(4) Opo-sazaki -

(5) The sword which you wear

(6) At the hilt is a saber, (7) But the tip is wondrous,

(9) Like a small shrub by the straight trunk

(8) Of a winter tree -

(10) - saya saya -

Our own (highly tentative) translation of lines 5-10 of the poem

reads: "... the sword he wears/the hilt (supports?)/the tip

(swings?)/[like?] at the winter-tree's/bare trunk the shrub/[rus-

tling] saya saya".

This poem contains many uncertainties and difficulties, and

any translation hinges first of all on the interpretation of lines 6

and 7. There is the evident parallelism of mötö turugi and suwe

Fuyu, and there are in addition several cases of word-play: saya

also means 'sheath' and thus points to tati as well as to turugi

'sword', and Fuyu of line 7 corresponds to Fuyu 'winter' in Fu-

yuki (line 8). But what does this Fuyu mean? Philippi (1969: 282

n.3) in remarking on the difficulty of these two lines lists all the

usual interpretations of Fuyu (his puyu): 'spiritual working' (ac¬

cording to Takeda); or a verb like Furu (his puru) meaning 'to

shake'; or, still "another possible translation" of Fuyu, 'to freeze'.

The JBKD (643 c) declaring Fuyu "not clear" points to the same

"possibilities" without giving preference to any one.

The parallelism of the two lines, 6 and 7, requires that turugi

and Fuyu correspond to each other, so that both should be either

nouns or verbs. Tsuchihashi (1981: 211) favors the latter possi¬

bility, explaining Fuyu as a form in -y- of Furu 'to shake' with a

special meaning connected with the concept of tama vital force':

the shaking of the tama or vital force as a magical practice re¬

stores, enlivens, strengthens its vitality.'' Thus, for Tsuchihashi

' Tsuchihashi's idea of Fuyu = Furu is intimately connected with tama, and

this in turn necessarily involves an endre constellation of related problems only


Old Japanese Sword Names and Stories Relating to Swords 379

the shaking or swinging of the sword point is not to be taken

literally, instead it is the symbolic expression of the movement of

the strong vital forces of the prince. Whether we accept this inter¬

pretation or not, we should note that his next step is to explain,

with the help of a hypothesis of word-formation by contraction,

turugi too as a deverbal formation: turugi < turuki < turi-Faki

{Fak- 'to wear').

To substantiate this "etymology-by-contraction", Tsuchihashi

first lists the several extant examples of phonogram writing of


1) KK poem 33 ±'>'i 2) KK poem 47 v* |l 3) NG (a)i'^^ f^" il

4) NG (b) Ji. % 5) Izumo fudoki %^ % £ ( a ^ ^ )

Taking these into consideration he comes to the conclusion that

I of ex. 4 is in the Nihongi used for unvoiced ki, that of ex. 5

too is unvoiced ki, that ^\ of ex.1 and '11 of ex.3 are used for

unvoiced ki as well as for voiced gi, but that in the Kojiki J'^ is

used for unvoiced kl Thus it is only the |f of ex.2 that indeed is

used for voiced gl The difficulty this voiced form presents he

removes by the assumption that ^ too might be taken as repre-

some of which we may touch upon here. The OJ collocation mi-tama.no Fuyu is

initially of the most concern. The JBKD (704b) lists the term and cites as refer¬

ences three passages in the Nihongi, but none of them is convincing. There is a

"reading" for the first passage cited according to a certain Nihongi manuscript, which cannot be earlier than the Kamakura period, while the other two passages with different kanji orthography have no "reading" at all, hence this mitama.no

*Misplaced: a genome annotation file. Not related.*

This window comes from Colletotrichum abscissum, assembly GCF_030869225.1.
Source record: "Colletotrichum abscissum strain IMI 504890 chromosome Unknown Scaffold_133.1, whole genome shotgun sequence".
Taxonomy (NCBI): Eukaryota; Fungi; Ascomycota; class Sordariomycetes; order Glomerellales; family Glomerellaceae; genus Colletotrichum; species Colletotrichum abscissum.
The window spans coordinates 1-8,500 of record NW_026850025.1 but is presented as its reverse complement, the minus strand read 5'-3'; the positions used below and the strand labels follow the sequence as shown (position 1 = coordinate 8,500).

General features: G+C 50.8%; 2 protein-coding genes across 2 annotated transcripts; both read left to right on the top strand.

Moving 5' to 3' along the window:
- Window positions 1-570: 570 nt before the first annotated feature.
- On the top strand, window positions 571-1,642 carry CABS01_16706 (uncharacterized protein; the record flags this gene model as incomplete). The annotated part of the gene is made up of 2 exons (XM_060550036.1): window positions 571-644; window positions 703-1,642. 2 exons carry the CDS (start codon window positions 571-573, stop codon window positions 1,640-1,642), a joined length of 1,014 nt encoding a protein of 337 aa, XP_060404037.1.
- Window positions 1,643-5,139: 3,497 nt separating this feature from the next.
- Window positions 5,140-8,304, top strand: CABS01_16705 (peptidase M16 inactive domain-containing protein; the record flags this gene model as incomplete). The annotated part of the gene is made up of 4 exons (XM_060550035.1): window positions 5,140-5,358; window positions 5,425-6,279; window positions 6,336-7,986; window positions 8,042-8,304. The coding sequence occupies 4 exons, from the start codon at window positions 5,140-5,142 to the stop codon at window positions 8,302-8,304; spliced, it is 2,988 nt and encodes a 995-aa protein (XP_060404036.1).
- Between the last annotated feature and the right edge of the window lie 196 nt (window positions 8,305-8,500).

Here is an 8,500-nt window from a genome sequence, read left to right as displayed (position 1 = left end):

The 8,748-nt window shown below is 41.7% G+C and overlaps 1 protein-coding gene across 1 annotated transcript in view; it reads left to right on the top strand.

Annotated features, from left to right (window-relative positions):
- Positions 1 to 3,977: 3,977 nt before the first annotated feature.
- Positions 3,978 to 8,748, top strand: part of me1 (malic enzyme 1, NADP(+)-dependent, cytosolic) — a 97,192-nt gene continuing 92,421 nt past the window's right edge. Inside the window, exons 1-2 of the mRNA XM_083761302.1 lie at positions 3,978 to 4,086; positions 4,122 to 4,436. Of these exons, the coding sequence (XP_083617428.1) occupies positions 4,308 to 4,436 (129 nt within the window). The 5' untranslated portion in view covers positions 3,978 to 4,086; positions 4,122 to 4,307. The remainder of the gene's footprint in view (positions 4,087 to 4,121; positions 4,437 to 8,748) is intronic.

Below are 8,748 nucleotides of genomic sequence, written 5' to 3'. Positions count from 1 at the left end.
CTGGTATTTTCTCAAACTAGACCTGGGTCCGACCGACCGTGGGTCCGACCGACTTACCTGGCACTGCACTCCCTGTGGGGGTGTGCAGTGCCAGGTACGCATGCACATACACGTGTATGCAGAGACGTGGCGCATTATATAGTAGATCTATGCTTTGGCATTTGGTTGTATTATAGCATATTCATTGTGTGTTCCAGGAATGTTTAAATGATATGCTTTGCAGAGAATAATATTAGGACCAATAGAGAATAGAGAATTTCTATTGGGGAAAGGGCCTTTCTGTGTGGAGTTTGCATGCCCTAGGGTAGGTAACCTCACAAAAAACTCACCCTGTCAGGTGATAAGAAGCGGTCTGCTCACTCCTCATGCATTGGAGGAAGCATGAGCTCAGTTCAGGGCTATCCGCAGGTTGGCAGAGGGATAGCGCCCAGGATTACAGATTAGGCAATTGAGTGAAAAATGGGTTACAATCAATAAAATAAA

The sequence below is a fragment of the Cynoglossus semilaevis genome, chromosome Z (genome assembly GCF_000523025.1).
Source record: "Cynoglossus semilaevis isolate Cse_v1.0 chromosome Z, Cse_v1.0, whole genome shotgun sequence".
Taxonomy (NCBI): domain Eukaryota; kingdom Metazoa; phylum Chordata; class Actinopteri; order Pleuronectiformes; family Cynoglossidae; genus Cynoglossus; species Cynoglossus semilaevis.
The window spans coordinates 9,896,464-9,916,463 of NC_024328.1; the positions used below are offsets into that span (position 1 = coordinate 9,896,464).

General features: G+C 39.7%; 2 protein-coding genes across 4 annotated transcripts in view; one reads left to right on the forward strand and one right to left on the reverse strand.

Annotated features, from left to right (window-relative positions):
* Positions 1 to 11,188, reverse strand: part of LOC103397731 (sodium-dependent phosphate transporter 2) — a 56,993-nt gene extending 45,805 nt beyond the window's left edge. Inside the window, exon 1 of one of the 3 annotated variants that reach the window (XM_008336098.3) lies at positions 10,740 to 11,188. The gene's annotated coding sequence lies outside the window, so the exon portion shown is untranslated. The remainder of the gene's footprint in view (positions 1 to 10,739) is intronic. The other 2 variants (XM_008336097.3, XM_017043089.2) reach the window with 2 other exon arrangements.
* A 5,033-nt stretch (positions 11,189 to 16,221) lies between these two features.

Fuyu is not much more than a modern interpretation. One passage is Suinin 99.

year (NKBT 67: 280/281), written >itjl. It is in the poem by Tajima Mori, which Aston (1956: 1.187) translated "Thus, trusting in the spirits of the Emperors", without any further ado. The third and last passage is in Keikö 40. year (NKBT 67:

302/303), where it occurs twice in the speech of Yamato-takeru, once written

si L /t\ , and once 'SL . Aston (1956: 1.204) translated these "trusting in the might of the Imperial spirit" and "trusting in the spirits of the Gods of Heaven and Earth". The JBKD additionally cites the Myögishö which has xf.

mitama.no fuyu. The NKDJ (18: 584a), on the other hand, gives as its eariiest reference for such a term the Nihongi kyö'en waka with a poem ofthe year Tengyö (Tenkei) 6 (= 943): kuni muke shi/hoko no saki yori/tsutahe kuru/mitama.no fuyu [written with phonograms] ha/kefu so ureshiki "directed towards the land/from

the point of the spear/being transmitted/the mitama.no fuyu (wavering of the

spirit)/how glad I feel today" - easy to translate but difficult to comprehend. And as its second reference the NKDJ gives one text tradidon (the Mi-kannagi-bon) of the Nihongi shi-ki with the same passage that the JBKD lists at the beginning (or perhaps it is the same text?). Thus this "reading" mi-tama.no fuyu seems highly suspect and in no way genuine, i.e. valid evidence for OJ.


senting unvoiced ku Tlie now establisiied original turuki he in

turn explains as a contraction of turi-Faki 'to wear (a sword)

hanging down'. We would normally expect that turi-Faki would

be contracted to become turaki, but Tsuchihashi further argues

that there are other examples that show that a may be changed

into u, either spontaneously or by assimilation: kgbututi -

kubututi; kargno - karuno; turg - turu; etc. Thus turuki.nö tati

was, in his opinion, originally turiFakunö tati, an expression of

the same structure as kakihaki.no wotachi ^* ''/a, i_ j, ifl 'the small

hang-up sword' in Man'yöshü-pocm 1809 (NKBT 5: 418/419; the

expression ^f- % T] kakihaki.no tachi is also found in the Tödaiji